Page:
Thursday, June 16, 2011

Midnight in Paris

I exited the theater last night with Cole Porter playing in my head. It was 11:15 p.m. and a beautiful night; barely anyone on the streets, and as I made my way up to the bus stop, I noticed the bright full moon, and the dim glow of the street lights, and the distant silhouettes of dancers at the corner mambo room. Wallingford was all of the sudden covered in a romantic haze--and this probably had to do with the fact that I'd just seen Midnight in Paris.

It starts out as a visual love letter to Paris (which totally reminded me of the opening of Manhattan). Beautiful shot after shot of the city... Men playing bocce ball in the Parc du Champ de Mars, the Louvre's glass pyramid at sunset, Parisian side streets pelted by rain, and the money shot of the lit-up Eiffel Tower at night. One cannot help but wistfully smile to themselves... Woody Allen reminds his borderline cynical American audience that yes, Paris is one of the most beautiful cities in the world.

Some may find Owen Wilson an odd choice as a lead in a Woody Allen film, especially in the oh-so classic neurotic protagonist role that Allen himself created. He even wears the same thing Allen always wears! The button-down plaid shirt, tweed jacket, belted khakis sort-of-look. Geek chic, people.

But I thought Wilson was really great, proving that he can do more than the obnoxiously over-the-top comedy films (Hall Pass, ahem). I loved his looks of utter surprise and confusion as he enters another world--another time, really...

So a little bit about the plot if you don't know: Wilson's character Gil Pender, and his uptight fiance Inez, played by Rachel McAdams, are visiting Paris with her parents. Wilson is a Hollywood writer who is now trying to break in to the world of novels. Inez is not supportive of him at all, and also doesn't see Paris the way Gil sees it, through the lens of a hopeless romantic, longing to know what life was like when the American expats were all feeding off of each other's creativity... Maybe it's this longing that inexplicably sends him back in time (not in a ridiculous Hot Tub Time Machine kind of way, mind you); he's just sort of beckoned into an old Peugeot by some Frenchies in flapper costumes and ends up at a party... where Cole Porter is crooning at the piano! And Zelda (Alison Pill) and Scott Fitzgerald (Tom Hiddleston) sweep Gil up and take him on a champagne-fueled ride; they arrive at a nearly empty bar, where Ernest Hemingway (Corey Stoll), yes, Ernest Hemingway, is sitting alone, brooding, with a bottle of wine (my god, if the real Hemingway resembled the actor in the film at all, wow, what a man).

(At this point, I'm cracking up because Hemingway is being soooo Hemingway, talking about courage and truth and what is real and war and dying. He's speaking the way that he wrote and it's just making my English lit. major brain erupt with laughter. Yes, my brain was laughing. And my mouth. Deal with it.)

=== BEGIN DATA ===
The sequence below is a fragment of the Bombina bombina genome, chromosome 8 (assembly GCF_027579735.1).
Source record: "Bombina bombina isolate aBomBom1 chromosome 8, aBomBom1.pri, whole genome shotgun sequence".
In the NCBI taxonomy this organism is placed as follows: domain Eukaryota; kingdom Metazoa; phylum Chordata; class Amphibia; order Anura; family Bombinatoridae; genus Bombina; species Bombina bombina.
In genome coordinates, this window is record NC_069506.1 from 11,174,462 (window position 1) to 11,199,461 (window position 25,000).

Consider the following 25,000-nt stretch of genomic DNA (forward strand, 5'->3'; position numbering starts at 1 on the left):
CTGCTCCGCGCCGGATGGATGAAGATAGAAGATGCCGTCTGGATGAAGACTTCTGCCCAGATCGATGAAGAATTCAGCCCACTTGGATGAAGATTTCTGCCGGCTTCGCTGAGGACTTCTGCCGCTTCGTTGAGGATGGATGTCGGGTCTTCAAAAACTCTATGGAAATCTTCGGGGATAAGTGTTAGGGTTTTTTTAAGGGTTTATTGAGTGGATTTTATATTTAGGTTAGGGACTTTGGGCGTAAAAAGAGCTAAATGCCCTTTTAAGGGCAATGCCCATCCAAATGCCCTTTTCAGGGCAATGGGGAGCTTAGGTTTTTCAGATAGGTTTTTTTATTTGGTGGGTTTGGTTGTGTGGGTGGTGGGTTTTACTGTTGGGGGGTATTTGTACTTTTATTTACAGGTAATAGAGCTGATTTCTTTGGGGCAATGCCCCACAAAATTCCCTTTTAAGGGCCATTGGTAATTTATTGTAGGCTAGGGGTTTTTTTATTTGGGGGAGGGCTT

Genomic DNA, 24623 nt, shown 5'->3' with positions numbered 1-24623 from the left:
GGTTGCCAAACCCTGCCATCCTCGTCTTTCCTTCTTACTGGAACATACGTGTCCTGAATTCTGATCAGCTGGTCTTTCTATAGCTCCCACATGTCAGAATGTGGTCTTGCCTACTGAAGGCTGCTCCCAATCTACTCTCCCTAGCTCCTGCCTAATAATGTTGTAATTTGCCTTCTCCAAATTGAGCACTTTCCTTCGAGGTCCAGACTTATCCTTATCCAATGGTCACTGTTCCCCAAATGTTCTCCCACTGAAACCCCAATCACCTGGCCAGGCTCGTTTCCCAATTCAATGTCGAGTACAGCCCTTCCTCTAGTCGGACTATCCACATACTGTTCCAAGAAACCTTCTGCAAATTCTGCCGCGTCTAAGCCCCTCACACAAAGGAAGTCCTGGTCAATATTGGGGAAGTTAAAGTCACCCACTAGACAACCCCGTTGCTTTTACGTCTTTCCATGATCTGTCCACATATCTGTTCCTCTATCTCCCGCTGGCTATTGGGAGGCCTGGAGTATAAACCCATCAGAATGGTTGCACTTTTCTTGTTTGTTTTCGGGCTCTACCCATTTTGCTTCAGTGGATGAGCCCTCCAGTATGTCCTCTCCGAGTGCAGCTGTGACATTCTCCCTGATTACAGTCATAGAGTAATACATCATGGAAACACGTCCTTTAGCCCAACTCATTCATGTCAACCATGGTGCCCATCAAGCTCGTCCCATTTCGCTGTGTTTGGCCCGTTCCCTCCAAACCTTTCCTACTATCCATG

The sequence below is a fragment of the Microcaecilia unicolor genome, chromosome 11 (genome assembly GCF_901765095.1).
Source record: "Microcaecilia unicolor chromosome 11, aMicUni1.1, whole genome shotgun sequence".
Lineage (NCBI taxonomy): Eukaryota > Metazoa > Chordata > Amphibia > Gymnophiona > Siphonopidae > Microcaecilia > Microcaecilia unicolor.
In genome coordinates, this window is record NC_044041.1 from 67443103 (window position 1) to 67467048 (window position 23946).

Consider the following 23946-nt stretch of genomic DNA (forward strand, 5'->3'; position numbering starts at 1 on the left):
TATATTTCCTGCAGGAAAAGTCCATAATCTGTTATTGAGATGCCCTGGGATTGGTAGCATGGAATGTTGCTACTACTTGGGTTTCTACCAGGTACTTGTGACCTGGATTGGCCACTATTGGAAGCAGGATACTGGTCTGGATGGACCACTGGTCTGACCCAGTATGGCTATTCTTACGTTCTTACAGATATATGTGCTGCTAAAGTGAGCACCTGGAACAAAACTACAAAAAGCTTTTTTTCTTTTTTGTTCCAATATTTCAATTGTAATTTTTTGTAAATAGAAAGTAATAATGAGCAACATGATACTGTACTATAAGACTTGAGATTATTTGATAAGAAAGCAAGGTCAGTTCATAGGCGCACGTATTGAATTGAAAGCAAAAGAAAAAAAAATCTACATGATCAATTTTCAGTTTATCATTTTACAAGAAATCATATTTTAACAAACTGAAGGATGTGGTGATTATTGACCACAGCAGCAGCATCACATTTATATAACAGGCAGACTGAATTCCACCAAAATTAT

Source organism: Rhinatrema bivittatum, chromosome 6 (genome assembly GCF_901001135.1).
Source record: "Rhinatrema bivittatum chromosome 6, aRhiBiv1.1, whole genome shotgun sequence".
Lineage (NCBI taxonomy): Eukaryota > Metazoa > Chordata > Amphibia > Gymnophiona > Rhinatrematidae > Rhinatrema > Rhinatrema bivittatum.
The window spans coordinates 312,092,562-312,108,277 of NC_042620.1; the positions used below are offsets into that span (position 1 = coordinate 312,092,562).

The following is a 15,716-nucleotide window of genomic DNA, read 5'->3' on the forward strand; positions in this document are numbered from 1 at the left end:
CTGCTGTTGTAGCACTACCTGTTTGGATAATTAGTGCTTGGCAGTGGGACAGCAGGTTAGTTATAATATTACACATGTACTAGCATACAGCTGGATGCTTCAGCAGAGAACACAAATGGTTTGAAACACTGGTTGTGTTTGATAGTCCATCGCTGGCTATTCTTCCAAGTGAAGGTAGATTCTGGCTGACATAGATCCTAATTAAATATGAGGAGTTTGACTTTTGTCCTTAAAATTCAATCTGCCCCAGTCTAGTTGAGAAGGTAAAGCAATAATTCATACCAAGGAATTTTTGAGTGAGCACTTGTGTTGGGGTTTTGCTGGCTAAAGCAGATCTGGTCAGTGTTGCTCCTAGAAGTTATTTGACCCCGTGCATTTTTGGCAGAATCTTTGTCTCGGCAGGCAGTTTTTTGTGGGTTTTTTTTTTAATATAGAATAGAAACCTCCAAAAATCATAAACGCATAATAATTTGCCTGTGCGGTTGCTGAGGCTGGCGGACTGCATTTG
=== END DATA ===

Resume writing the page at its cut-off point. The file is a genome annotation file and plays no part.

Gil is just dumbfounded to be surrounded by these amazing figures from the past, but goes along with it because he's in the golden era--the Jazz Age, the 1920s! He's a little drunk, yes, but it's really happening! And he goes back every night after that to meet more people like Gertrude Stein (played by Kathy Bates), Salvador Dali (played by Adrien Brody), Pablo Picasso, Man Ray, T.S. Eliot, Henri Matisse... He also meets the lovely Adriana, played by Frenchy Marion Cotillard, who is the muse/mistress to Picasso, and tells Gil of her previous artiste affairs with Modigliani and Braque. They have an instant connection, and Gil begins to question his relationship with Inez.

So would you go back in time to a "better" era if you could? I think we sometimes put the past on a pedestal, thinking that it was perfect "back then" (whatever "back then" you may be dreaming of). But that's the great thing about Paris: it's somehow remained this golden city, still a place to find la vie boheme. Artists and writers continue to flock there for inspiration. And as Gil expresses in the film, everywhere you look around the city is a work of art.

I remember when I first got to Paris via train from Frankfurt, Germany. It was the end of my European study trip, and Paris was the cherry on top of the travel experience. It's a place you can easily build up in your mind, thanks to movies like An American in Paris, songs sung by Edith Piaf, and photographs taken by Robert Doisneau. When I exited the Gard du Nord, I couldn't believe it: Paris was everything I had imagined. Nothing disappointed. It was the most magical city I'd ever been to (although I unfortunately did not run into either Oscar Wilde or Simon de Beauvoir).

Allen makes us want to live that Parisian lifestyle, joie de vivre and all that jazz, falling in love at every turn of the corner. No one else makes movies like he does. He's why I go to the movies.


Adam K said...

I really really want to see this movie. I mean, it's probably no "Shanghai Noon", but I'll at least give it a chance.

Marisa said...

I'm a fan of Woody Allen films and I can't wait to see how he showcases Paris in his film like he usually does for NYC. Once again, an amazing review!

Hi, I'm BeckyJo said...

I love the way you talk about movies! Sometimes I would never think to see them if it wasn't for your blog. So, thanks. :)

Allie said...

See it, Adam! (PS: I'd totally see it again)

Thanks Marisa and BeckyJo for your kind words!

Lana said...

loveleh review! And I lived a hop skip and a jump from Gare Du Nord. Le sigh, I think a Paris trip may be on the cards. Can't wait to see the film :)

wildchild said...

oh goodness. you make it sound so dreamy. can't wait until it makes it to my theater here in it's original english form.